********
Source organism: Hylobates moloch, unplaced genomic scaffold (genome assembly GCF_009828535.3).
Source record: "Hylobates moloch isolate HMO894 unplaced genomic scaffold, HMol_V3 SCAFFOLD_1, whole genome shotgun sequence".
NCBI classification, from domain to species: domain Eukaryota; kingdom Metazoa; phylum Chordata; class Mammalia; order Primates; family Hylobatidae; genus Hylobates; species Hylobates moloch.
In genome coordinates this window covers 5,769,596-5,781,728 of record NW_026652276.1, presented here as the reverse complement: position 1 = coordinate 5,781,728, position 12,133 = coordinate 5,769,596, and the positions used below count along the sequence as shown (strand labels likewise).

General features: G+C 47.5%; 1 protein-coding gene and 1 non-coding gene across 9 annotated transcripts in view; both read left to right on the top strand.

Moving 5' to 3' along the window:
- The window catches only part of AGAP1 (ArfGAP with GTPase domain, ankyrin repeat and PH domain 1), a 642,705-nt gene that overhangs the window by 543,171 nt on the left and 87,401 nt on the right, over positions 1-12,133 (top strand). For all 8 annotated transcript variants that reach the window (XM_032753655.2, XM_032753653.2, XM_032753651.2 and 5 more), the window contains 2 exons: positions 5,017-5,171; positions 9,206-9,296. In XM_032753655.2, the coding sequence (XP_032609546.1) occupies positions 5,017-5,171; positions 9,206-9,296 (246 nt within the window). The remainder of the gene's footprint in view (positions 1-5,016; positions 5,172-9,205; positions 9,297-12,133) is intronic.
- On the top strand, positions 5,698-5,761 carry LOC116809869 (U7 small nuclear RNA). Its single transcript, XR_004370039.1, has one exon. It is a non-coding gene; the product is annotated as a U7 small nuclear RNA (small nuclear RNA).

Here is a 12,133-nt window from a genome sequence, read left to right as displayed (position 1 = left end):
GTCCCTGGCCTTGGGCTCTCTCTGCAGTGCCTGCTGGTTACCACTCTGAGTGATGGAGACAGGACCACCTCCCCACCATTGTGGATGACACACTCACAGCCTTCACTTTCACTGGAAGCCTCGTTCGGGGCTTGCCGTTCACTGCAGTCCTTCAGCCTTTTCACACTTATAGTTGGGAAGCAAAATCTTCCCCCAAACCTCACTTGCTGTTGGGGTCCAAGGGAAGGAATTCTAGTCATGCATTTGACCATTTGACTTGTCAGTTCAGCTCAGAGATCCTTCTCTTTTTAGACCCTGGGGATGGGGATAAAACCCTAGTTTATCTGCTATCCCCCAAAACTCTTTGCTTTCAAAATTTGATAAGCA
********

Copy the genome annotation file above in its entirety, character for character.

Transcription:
Source organism: Hylobates moloch, unplaced genomic scaffold (genome assembly GCF_009828535.3).
Source record: "Hylobates moloch isolate HMO894 unplaced genomic scaffold, HMol_V3 SCAFFOLD_1, whole genome shotgun sequence".
NCBI classification, from domain to species: domain Eukaryota; kingdom Metazoa; phylum Chordata; class Mammalia; order Primates; family Hylobatidae; genus Hylobates; species Hylobates moloch.
In genome coordinates this window covers 5,769,596-5,781,728 of record NW_026652276.1, presented here as the reverse complement: position 1 = coordinate 5,781,728, position 12,133 = coordinate 5,769,596, and the positions used below count along the sequence as shown (strand labels likewise).

General features: G+C 47.5%; 1 protein-coding gene and 1 non-coding gene across 9 annotated transcripts in view; both read left to right on the top strand.

Moving 5' to 3' along the window:
- The window catches only part of AGAP1 (ArfGAP with GTPase domain, ankyrin repeat and PH domain 1), a 642,705-nt gene that overhangs the window by 543,171 nt on the left and 87,401 nt on the right, over positions 1-12,133 (top strand). For all 8 annotated transcript variants that reach the window (XM_032753655.2, XM_032753653.2, XM_032753651.2 and 5 more), the window contains 2 exons: positions 5,017-5,171; positions 9,206-9,296. In XM_032753655.2, the coding sequence (XP_032609546.1) occupies positions 5,017-5,171; positions 9,206-9,296 (246 nt within the window). The remainder of the gene's footprint in view (positions 1-5,016; positions 5,172-9,205; positions 9,297-12,133) is intronic.
- On the top strand, positions 5,698-5,761 carry LOC116809869 (U7 small nuclear RNA). Its single transcript, XR_004370039.1, has one exon. It is a non-coding gene; the product is annotated as a U7 small nuclear RNA (small nuclear RNA).

Here is a 12,133-nt window from a genome sequence, read left to right as displayed (position 1 = left end):
GTCCCTGGCCTTGGGCTCTCTCTGCAGTGCCTGCTGGTTACCACTCTGAGTGATGGAGACAGGACCACCTCCCCACCATTGTGGATGACACACTCACAGCCTTCACTTTCACTGGAAGCCTCGTTCGGGGCTTGCCGTTCACTGCAGTCCTTCAGCCTTTTCACACTTATAGTTGGGAAGCAAAATCTTCCCCCAAACCTCACTTGCTGTTGGGGTCCAAGGGAAGGAATTCTAGTCATGCATTTGACCATTTGACTTGTCAGTTCAGCTCAGAGATCCTTCTCTTTTTAGACCCTGGGGATGGGGATAAAACCCTAGTTTATCTGCTATCCCCCAAAACTCTTTGCTTTCAAAATTTGATAAGCA